Kingfisher on a Leaf


Kingfisher on a Leaf:
Paul Purnell carves this distinctive river bird in a moment of stillness to create a decorative dish.

Paul Purnell carves this distinctive river bird in a moment of stillness to create a decorative dish

There are around 90 groups of kingfishers in the world ranging from the African Dwarf at 10cm in length to the Giant Kingfisher at 42-48cm, unless the Australian kingfisher, known as the Laughing Kookaburra, is included, which can be larger.
The bird native to the UK is the common kingfisher (Latin name: Alcedo atthis – family: Alcedinidae) also known as the Eurasian kingfisher or river kingfisher. They are widespread in central and southern England, but become less common further north especially in Scotland.
The common kingfisher is blue-green on top with an azure-blue rump and tail, orange underparts and bright orange feet. The brightness of the colours is not due to iridescence or pigmentation, but the way the structure of the feathers scatter blue light. The male and female are the same colour, except the female has an orange-red patch at the base of her lower mandible.
Often the first sighting of a kingfisher will be an electric-blue flash flying fast and low over slow-moving or still water. It is exclusively fish eating and well designed for this purpose with a long dagger-shaped bill; excellent vision; adeptness at judging water depth and refraction and a membrane that covers the eyes to protect them when the bird hits water.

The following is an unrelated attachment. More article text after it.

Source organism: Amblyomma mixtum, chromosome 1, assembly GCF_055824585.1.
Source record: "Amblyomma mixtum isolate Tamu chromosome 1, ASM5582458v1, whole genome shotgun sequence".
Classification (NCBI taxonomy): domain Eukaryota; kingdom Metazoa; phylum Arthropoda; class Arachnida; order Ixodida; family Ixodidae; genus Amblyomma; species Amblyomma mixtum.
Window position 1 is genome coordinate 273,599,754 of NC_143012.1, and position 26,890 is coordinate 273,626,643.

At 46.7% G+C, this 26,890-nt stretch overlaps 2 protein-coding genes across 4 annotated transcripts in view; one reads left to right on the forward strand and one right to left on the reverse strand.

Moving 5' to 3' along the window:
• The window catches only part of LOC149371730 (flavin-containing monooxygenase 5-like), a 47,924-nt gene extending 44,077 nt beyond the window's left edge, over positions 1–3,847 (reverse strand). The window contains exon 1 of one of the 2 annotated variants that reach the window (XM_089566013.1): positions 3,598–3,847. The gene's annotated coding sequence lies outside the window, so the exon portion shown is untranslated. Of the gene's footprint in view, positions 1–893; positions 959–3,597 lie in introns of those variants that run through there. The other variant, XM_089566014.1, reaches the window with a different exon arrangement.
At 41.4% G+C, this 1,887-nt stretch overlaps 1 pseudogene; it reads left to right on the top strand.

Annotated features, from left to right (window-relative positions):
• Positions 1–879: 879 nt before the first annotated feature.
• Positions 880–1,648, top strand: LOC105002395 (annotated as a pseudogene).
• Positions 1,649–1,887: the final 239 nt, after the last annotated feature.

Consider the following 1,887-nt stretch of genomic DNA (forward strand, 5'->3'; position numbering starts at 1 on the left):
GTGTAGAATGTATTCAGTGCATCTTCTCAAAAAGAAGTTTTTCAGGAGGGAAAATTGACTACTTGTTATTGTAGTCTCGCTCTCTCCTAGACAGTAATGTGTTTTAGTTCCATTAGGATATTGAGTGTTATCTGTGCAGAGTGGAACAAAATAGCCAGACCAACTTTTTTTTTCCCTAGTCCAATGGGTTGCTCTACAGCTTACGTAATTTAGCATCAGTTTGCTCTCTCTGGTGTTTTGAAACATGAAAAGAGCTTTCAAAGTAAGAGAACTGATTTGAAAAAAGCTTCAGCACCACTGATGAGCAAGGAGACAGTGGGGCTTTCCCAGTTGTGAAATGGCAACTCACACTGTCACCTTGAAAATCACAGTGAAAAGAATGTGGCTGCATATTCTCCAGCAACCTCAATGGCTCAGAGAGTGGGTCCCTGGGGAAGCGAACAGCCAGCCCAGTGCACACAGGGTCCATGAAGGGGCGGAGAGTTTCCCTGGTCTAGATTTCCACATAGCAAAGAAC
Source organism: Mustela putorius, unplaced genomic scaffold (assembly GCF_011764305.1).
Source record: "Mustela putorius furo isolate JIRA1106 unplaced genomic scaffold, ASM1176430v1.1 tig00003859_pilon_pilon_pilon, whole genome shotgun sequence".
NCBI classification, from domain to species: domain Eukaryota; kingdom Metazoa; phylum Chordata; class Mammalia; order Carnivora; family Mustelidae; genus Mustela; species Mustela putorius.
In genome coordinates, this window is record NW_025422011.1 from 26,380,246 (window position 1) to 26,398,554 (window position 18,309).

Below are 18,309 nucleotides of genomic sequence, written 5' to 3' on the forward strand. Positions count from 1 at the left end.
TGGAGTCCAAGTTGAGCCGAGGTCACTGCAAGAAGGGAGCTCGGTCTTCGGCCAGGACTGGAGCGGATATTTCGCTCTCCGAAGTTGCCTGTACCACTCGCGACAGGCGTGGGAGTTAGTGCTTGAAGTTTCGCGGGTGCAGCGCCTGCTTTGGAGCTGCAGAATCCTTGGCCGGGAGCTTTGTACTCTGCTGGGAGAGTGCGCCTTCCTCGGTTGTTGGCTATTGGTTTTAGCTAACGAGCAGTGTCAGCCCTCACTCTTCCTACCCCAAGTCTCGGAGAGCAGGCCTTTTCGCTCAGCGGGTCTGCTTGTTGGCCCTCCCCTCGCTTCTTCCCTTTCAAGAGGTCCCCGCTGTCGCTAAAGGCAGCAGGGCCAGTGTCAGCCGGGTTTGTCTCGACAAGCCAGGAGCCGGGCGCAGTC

Things you will need
• Rotary carving tool
• Coarse and medium spiked burrs
• Carbide fluted burrs
• Selection of diamond burrs
• Carving knife or scalpel
• Cushioned-drum sander
• Cloth sandpaper 120 through to 400-grit
• Epoxy putty
• Epoxy glue
• Finishing oil
• Glass eyes: 4mm black
• Kingfisher – piece of yew: 75 x 40mm
• Leaf dish – piece of olive ash: 160 x 90 x 50mm

Drawings and how to resize them
To enlarge or reduce the size of drawings right click on the image to download it and then go HERE to watch a video on how to use paper with a grid to do exactly that.

Leaf dish

1. Have reference material to hand, especially for the kingfisher. Use the diagram to make a cardboard template of the side view of the leaf. Use this template to bandsaw the blank. As the upright of the stalk is cross-grain, keep it on the chunky side

2. Shape the underside with a coarse bull-nose carbide burr. When you are happy with the profile, give a rough sand with 120-grit on a cushioned-drum sander. Ensure that you leave a flat area for stability

3. Hollow out the top side of the leaf using the same coarse burr. This is a slow process. Work methodically and do not try to take off too much wood at any one time. Plenty of material is needed for several rounds of sanding, so be mindful of carving the leaf too thin